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The Devil's Whore

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Leo62
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Post by Leo62 » Wed December 10th, 2008, 12:00 pm

Blimey :eek:


I'm amazed at how much we're all getting excited and taking sides over this whole issue...show it's still a live one I guess, even after 400 years :D

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Perdita
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Post by Perdita » Wed December 10th, 2008, 12:51 pm

Yep, Cromwell's a Marmite kind of guy - you either love him or hate him! The book about his head sounds interesting, it's certainly had some adventures

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Volgadon
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Post by Volgadon » Wed December 10th, 2008, 3:38 pm

[quote=""Perdita""]It's true, we're usually taught to take the victor's side which is why even now we generalise about the Puritans being dour and the Cavaliers being fun and glamourous. Of course it wasn't that simple.. both sides were right and wrong in their different ways. I admire Cromwell for allowing the Jews back into the country and for his progressive attitude to women but despise him for what he did in Ireland. And for allegedly banning Christmas, mince pies and the theatre!! Is that really a myth? I had always believed that he banned those things?[/quote]

Right but revolting vs. wrong but wromantic. Like most cliches it gets tedious.
In my first post I pointed out that the Christmas partying was abolished for a little while, but not by Cromwell.
Mince pies as such were not banned, it was the practice of having baked dough figurines of the Christ Child which was found objectionable. Far too close to Catholic customs and imagery for their liking. Catholicism was the threat which loomed largest in their minds, much like the fear of anything Muslim in 2001 but even worse.
Theatres were frequently shut down, by the Stuarts as much as by Cromwell.
If the accounts of soldiers wiping makeup off of women's faces is true, then I think you'll find that relates to fighting prostitution as much as anything.
For the record I neither hate nor love Ollie but I like to get past the myths.

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Perdita
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Post by Perdita » Wed December 10th, 2008, 5:06 pm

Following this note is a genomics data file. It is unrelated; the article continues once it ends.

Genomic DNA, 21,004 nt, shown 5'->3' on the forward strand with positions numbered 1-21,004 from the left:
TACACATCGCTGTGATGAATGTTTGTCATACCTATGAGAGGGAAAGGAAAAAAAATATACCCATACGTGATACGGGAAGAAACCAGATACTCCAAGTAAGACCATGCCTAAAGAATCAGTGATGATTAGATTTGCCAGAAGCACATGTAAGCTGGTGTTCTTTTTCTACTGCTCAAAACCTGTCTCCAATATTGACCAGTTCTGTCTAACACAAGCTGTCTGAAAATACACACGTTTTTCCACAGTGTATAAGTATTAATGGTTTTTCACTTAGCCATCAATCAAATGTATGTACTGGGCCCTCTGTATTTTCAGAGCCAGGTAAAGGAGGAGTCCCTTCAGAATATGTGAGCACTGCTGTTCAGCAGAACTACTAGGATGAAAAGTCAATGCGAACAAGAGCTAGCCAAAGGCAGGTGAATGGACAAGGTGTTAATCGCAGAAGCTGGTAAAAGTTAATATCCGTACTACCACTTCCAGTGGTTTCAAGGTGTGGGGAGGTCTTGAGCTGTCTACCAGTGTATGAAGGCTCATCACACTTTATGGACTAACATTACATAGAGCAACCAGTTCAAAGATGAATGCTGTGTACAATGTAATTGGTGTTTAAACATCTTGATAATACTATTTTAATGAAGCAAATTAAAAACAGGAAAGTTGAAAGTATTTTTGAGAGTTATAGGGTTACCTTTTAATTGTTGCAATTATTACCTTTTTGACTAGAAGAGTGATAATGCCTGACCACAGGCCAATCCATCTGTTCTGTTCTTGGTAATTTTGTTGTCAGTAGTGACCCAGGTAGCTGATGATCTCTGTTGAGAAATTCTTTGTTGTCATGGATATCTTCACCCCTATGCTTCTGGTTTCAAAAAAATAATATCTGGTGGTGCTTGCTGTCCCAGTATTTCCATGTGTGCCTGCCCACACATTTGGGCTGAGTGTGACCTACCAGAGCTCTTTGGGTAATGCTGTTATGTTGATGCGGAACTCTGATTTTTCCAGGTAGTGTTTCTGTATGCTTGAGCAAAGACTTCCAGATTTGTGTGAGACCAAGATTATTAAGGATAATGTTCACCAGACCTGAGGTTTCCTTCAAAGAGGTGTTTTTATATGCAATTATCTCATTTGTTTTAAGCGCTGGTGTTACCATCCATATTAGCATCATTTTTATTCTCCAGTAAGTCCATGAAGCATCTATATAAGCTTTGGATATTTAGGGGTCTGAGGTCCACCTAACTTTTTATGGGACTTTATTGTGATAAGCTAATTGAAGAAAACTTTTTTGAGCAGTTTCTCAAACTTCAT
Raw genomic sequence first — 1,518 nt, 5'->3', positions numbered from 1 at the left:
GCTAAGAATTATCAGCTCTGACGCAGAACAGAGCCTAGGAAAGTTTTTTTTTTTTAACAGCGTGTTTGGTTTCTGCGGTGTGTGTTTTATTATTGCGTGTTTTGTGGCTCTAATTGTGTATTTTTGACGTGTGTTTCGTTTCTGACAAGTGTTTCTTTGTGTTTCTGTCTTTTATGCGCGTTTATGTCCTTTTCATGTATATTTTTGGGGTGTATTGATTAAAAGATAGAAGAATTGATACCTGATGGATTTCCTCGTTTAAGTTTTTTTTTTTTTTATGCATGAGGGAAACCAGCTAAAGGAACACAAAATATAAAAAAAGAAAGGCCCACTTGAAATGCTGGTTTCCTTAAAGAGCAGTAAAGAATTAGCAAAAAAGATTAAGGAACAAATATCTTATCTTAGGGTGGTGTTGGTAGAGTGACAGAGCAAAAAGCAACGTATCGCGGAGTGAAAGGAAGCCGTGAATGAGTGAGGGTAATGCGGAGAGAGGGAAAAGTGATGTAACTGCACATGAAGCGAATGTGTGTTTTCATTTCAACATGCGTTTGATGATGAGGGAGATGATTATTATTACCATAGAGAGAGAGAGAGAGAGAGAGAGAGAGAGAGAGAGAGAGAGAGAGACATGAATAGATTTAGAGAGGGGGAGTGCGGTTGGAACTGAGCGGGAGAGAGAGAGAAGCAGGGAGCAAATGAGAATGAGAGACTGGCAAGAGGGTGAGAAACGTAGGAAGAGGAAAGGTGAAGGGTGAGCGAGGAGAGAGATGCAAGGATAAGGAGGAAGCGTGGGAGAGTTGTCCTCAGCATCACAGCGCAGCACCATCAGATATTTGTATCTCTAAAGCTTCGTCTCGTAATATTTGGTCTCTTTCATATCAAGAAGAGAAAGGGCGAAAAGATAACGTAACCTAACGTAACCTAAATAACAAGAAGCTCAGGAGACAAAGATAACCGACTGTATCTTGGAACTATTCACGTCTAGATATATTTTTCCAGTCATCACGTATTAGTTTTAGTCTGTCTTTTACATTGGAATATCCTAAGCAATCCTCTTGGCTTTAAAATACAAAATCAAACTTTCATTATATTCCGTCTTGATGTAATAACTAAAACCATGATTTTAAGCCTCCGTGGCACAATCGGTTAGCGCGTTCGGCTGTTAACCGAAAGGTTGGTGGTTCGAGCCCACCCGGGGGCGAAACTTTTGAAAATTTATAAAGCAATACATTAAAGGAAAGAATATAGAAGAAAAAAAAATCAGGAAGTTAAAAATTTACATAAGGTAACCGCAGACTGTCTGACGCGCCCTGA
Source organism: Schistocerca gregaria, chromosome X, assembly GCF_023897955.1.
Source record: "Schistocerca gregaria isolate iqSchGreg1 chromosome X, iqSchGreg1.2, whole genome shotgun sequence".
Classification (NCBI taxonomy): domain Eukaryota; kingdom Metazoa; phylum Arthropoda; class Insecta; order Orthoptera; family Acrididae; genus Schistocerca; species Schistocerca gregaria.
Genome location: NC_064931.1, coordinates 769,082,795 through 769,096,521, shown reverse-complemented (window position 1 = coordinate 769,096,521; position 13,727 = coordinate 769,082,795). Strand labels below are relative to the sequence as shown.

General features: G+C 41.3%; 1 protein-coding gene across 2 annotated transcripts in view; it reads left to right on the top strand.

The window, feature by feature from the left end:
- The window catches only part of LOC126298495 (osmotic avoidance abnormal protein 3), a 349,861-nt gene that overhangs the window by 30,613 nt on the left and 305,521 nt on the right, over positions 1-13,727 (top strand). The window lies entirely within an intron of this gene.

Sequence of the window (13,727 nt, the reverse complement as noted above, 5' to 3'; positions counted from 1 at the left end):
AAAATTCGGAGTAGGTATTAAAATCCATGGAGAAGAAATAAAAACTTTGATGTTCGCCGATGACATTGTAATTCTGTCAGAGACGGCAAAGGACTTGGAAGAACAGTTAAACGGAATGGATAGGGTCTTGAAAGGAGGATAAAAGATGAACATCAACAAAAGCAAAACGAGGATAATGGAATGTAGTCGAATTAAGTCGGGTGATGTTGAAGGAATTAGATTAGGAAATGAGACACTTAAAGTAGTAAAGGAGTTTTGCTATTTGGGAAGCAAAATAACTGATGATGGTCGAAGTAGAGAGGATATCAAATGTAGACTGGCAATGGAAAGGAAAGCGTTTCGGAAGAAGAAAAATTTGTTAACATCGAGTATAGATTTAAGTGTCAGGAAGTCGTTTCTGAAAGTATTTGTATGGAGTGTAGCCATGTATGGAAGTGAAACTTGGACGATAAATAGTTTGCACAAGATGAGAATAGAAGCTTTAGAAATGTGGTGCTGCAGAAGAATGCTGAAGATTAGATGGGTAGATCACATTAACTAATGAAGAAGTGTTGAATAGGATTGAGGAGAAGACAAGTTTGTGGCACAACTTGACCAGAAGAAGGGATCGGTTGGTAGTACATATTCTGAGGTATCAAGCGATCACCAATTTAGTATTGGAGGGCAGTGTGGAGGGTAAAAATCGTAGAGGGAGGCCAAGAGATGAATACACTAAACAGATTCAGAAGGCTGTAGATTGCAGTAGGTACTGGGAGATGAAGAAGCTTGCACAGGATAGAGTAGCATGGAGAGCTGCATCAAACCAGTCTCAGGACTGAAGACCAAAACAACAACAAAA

It's exactly that rabid anti-Catholic prejudice that puts me off him, Volgadon. I can't help it, I'm Catholic myself so I'm naturally not going to like the man. I don't think that most ordinary people in the street would have found baked dough figurines of Jesus offensive - more than likely it was just part of the celebrations. Remember that England had been a Catholic country until about 100 years previously. Old traditions die hard. And who elected Cromwell to be the spokesman for our national sensibilities anyway? :confused: He was just an egomaniac usurper.
OK, I'll calm down now! :)

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Volgadon
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Post by Volgadon » Wed December 10th, 2008, 9:53 pm

Of course they were part of the celebrations, but it was percieved as a Catholic habit, worrisome because if the people clung to old habits of that sort Catholicism had a foot in the door. I'm not justifiying the unjustifiable, but we need to understand what drove people. The Catholic Church posed a major threat (from their POV) to their way of life, to something which they had devoted their lives to.
I wouldn't have found his anti-catholicism pleasent, far from it.

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Christina
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Post by Christina » Fri December 12th, 2008, 2:56 pm

This is not really 'my' era so I don't speak with any authority at all and am happy to have learned from so many other posts. What I really object to - and this comes so often from those who seize thrones from kings! - is that idea of knowing better than everyone else how they should live. If people want to get drunk and squander fortunes gambling or paying for prostitutes, what business is it of the government? People like Cromwell assume the divine right to know what's best for everyone else, more than those who claim the divine right of kings.
Oh those endless wars of religion are too, too, too ridiculous!! They had nothing whatsoever to do with faith/beliefs and everything to do with power. If someone wants to eat a Jesus-shaped cake, so what? Like Jesus would care!! If someone wants to have stained-glass windows and statues, what's it got to do with anyone else? Power...power...power - that's what it's all about. The sheer arrogance of men like Cromwell (and dozens of others throughout history) is so mind-blowing. The weirdest thing is that so many people just accept/accepted that 'someone else knows best'.

Oh Leo...Alistair Darling is Cathy!! LOL. Actually I think the two of them (Darling and Brown) would be better appearing in panto as the ugly sisters!! Oh no they wouldn't! Oh yes they would!

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Post by Vanessa » Fri December 12th, 2008, 3:44 pm

ROTFLMAO!!!!!

I agree with you about each to their own.
currently reading: My Books on Goodreads